Some of the same genetic risk factors may underlie both autism and attention deficit hyperactivity disorder, according to a study published 10 August in Science Translational Medicine.
Spectrum: Autism Research News
New studies of restricted and repetitive behaviors link autism to other disorders and may lead to more effective treatments.
Deletions on a segment of chromosome 11 are associated with autism, attention problems and obesity, according to a study published in the June issue of the American Journal of Medical Genetics Part A.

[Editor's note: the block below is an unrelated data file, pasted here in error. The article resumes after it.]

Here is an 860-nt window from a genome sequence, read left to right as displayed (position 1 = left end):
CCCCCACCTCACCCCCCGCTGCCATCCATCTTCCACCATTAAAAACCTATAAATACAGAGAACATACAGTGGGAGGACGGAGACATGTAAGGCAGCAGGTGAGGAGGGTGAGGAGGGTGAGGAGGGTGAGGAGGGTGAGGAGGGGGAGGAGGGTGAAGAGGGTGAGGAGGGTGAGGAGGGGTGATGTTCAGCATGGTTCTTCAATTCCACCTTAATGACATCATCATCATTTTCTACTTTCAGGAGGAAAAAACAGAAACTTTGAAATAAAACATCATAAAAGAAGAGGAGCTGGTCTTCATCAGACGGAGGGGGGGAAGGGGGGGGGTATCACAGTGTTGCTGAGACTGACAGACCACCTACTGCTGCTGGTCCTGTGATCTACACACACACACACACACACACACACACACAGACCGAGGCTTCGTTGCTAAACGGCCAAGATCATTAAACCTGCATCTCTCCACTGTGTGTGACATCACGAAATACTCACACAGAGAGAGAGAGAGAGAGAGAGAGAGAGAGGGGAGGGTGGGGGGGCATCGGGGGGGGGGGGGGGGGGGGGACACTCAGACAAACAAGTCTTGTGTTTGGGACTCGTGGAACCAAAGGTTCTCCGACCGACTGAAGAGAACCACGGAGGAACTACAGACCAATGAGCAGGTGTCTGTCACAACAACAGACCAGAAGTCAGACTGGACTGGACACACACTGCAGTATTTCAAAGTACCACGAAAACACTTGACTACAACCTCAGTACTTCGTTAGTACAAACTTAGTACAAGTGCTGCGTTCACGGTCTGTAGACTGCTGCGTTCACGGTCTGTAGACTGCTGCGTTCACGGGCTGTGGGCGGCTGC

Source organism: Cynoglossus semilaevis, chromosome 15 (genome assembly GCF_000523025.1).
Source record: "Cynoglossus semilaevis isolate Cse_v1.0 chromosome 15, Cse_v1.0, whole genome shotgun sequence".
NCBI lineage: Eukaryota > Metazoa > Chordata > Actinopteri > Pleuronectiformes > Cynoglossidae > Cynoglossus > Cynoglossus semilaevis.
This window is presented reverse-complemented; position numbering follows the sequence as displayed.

Two large studies published in the past two months have found that traits linked to autism are widely distributed in the general population. Although about 1 in 100 children is diagnosed with autism, up to 30 percent of people may have at least one of the traits associated with the disorder.
Small duplications or deletions of DNA regions — called micro-copy number variations — may not lead directly to disease, but could raise the risk of autism when combined with other mutations, according to a study published in March in the American Journal of Medical Genetics Part B: Neuropsychiatric Genetics.
Two children with Asperger syndrome have disruptions in the PARK2 gene — one child has a duplication in the gene whereas the other has a deletion — according to a study published in February in the American Journal of Medical Genetics.